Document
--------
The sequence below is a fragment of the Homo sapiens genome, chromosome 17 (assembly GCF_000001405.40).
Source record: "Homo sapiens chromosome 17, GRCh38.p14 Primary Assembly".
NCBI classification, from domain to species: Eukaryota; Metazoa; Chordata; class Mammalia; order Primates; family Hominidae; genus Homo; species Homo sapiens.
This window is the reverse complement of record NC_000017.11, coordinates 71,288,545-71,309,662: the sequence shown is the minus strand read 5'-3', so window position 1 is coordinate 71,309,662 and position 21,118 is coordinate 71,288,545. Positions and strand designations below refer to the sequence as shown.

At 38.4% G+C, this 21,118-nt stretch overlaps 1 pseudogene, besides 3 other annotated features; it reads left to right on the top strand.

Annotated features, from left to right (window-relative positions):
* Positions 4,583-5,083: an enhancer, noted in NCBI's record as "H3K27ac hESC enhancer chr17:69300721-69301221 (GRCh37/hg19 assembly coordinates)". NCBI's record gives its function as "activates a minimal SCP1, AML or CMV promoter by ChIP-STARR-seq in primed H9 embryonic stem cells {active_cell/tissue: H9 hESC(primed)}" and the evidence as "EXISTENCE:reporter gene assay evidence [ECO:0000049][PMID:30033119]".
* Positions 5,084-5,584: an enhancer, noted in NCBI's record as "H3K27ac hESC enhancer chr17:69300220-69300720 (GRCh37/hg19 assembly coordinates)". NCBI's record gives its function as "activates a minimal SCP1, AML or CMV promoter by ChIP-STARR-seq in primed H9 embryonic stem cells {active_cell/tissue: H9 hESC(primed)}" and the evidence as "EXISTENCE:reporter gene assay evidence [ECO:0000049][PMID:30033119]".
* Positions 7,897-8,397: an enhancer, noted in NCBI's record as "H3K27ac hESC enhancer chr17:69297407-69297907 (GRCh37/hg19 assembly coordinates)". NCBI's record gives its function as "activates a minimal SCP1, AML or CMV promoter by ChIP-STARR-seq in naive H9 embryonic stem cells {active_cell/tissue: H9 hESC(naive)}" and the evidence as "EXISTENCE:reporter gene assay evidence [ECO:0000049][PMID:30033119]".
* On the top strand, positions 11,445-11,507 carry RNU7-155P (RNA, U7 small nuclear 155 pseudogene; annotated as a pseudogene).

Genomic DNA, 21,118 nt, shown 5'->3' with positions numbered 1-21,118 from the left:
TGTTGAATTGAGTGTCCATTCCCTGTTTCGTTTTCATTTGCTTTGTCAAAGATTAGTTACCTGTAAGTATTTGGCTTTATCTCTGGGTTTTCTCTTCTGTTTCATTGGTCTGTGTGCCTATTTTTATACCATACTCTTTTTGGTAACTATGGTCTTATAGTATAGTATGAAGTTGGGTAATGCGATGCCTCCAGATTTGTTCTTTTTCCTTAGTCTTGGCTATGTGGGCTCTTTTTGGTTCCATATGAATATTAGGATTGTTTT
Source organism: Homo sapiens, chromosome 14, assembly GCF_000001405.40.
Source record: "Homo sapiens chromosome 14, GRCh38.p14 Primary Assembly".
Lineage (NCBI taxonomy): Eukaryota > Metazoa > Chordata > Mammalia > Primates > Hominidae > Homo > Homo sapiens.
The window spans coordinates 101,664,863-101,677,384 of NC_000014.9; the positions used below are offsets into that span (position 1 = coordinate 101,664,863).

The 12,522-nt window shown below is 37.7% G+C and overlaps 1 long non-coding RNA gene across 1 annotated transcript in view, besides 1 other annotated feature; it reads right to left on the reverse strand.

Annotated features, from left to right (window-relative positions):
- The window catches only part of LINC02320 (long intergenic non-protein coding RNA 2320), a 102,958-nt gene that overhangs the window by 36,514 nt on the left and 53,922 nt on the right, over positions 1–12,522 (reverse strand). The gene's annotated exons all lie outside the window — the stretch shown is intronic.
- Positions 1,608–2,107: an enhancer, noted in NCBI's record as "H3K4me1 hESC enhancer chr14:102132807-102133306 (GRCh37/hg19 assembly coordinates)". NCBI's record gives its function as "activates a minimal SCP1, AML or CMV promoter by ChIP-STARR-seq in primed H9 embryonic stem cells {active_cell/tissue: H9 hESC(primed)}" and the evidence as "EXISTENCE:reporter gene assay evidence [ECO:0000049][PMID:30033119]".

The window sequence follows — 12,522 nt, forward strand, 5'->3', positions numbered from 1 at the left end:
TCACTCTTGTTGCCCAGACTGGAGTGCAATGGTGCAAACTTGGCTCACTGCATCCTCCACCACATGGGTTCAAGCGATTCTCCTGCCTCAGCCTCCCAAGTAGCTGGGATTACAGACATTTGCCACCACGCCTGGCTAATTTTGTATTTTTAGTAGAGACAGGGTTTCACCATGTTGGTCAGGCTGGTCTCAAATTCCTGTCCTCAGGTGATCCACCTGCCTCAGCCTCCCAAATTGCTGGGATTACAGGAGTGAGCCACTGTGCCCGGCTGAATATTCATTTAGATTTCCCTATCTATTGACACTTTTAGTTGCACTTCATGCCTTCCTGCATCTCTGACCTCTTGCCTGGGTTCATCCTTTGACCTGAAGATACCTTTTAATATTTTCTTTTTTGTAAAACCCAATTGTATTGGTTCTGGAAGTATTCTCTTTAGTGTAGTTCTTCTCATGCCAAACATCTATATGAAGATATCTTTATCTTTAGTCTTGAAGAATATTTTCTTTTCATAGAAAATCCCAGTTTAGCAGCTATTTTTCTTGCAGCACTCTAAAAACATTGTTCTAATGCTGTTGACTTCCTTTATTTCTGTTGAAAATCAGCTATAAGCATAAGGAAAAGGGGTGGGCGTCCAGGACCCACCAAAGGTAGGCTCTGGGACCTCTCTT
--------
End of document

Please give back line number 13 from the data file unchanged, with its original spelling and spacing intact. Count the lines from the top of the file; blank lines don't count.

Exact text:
Source organism: Homo sapiens, chromosome 14, assembly GCF_000001405.40.